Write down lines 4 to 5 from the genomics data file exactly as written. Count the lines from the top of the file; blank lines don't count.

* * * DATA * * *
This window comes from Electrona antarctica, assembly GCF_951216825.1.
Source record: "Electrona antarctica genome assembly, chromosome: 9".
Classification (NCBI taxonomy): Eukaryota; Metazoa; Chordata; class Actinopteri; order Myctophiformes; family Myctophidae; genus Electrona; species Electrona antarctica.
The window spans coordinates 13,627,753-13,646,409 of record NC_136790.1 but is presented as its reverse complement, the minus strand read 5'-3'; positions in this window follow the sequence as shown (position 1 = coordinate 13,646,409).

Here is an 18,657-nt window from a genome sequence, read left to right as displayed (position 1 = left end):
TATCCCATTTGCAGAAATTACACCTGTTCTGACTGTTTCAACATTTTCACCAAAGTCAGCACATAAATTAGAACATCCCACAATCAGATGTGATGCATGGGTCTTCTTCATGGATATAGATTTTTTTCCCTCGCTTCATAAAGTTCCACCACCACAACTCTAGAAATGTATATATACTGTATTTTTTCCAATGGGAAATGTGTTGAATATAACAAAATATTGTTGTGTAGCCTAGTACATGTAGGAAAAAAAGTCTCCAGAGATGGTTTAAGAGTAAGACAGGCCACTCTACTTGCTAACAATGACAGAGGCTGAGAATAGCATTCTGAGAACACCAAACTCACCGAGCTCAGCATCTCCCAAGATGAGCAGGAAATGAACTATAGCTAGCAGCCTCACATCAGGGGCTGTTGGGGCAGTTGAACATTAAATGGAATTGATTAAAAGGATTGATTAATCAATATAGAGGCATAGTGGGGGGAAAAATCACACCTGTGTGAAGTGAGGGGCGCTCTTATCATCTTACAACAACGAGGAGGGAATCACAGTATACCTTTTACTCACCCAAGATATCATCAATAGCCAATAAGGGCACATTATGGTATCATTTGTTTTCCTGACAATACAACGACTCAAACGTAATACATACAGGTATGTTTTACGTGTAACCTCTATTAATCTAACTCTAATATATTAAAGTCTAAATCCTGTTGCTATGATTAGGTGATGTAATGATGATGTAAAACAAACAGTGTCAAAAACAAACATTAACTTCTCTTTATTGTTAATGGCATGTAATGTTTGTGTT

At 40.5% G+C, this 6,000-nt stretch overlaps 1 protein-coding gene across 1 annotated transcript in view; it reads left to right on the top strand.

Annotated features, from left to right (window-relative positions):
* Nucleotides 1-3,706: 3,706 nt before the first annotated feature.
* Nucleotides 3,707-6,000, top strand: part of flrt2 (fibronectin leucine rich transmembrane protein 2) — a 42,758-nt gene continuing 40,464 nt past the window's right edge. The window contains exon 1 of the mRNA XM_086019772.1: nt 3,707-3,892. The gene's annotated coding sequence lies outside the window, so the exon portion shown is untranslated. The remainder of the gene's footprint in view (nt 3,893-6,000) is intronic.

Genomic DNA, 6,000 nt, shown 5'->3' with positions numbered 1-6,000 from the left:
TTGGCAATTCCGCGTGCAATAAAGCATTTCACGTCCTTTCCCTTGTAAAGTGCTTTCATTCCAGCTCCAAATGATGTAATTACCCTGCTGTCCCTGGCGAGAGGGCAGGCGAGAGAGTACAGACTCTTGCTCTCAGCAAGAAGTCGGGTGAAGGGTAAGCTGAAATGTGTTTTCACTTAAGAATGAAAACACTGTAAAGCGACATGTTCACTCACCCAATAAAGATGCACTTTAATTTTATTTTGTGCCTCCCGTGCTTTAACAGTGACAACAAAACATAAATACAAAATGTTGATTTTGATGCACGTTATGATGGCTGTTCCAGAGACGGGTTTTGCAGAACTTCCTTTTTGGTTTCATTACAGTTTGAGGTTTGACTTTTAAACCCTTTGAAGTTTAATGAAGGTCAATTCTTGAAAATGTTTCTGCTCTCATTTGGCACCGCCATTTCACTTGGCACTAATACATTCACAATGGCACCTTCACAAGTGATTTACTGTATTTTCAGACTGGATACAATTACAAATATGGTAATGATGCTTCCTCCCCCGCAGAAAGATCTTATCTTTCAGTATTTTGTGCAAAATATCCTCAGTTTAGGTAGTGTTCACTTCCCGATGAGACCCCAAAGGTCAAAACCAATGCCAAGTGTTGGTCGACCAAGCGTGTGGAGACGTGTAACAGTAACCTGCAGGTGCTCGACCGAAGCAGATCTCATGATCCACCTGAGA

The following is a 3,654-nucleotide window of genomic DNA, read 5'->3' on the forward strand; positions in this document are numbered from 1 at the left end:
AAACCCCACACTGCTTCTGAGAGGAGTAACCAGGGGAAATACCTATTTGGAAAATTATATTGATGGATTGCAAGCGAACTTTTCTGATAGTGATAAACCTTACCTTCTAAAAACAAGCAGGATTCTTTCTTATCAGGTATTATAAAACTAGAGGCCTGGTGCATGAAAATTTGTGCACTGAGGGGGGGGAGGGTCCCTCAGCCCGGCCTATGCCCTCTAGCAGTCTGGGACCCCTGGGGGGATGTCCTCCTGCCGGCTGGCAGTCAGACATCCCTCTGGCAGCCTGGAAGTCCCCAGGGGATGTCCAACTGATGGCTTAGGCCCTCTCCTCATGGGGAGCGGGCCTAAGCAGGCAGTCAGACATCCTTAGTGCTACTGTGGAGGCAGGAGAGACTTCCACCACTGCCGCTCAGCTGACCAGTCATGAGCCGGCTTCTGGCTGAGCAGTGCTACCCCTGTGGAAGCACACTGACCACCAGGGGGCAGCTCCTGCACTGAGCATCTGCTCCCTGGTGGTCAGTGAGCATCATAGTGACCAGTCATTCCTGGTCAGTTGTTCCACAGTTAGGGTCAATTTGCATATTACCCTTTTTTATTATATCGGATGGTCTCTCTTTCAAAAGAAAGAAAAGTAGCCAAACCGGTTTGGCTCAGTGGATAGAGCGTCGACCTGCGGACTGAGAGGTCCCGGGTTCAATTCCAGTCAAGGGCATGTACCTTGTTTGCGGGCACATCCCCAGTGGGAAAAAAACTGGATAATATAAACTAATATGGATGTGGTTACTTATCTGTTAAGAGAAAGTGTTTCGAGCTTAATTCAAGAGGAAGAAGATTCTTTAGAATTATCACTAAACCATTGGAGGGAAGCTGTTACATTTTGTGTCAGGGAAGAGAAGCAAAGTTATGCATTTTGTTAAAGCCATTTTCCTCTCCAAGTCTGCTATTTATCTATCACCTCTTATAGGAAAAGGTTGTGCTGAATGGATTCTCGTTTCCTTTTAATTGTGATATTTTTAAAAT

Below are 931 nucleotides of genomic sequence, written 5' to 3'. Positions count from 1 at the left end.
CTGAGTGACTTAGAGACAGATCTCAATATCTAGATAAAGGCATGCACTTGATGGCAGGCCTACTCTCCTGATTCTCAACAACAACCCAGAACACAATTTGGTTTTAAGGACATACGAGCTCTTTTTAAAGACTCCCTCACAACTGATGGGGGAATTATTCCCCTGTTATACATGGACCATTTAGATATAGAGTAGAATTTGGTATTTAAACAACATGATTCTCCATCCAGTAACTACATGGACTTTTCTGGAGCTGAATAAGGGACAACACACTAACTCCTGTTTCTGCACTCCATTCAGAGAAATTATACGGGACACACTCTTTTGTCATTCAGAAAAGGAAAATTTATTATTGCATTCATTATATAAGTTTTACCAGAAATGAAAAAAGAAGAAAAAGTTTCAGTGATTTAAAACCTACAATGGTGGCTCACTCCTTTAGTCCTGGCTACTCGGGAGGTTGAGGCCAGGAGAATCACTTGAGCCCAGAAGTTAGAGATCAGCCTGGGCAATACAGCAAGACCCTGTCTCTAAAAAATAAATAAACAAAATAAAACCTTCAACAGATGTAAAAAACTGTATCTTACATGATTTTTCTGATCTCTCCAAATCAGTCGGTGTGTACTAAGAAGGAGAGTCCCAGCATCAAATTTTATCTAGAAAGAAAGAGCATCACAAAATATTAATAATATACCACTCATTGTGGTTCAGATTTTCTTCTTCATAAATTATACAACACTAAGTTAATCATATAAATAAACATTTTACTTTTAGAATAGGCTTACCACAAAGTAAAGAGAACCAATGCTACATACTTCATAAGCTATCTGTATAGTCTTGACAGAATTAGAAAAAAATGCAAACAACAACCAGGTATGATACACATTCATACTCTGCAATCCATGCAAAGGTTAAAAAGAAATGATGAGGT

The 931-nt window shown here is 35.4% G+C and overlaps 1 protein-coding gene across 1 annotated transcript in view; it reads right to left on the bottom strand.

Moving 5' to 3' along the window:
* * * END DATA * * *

The window spans coordinates 13,627,753-13,646,409 of record NC_136790.1 but is presented as its reverse complement, the minus strand read 5'-3'; positions in this window follow the sequence as shown (position 1 = coordinate 13,646,409).

Here is an 18,657-nt window from a genome sequence, read left to right as displayed (position 1 = left end):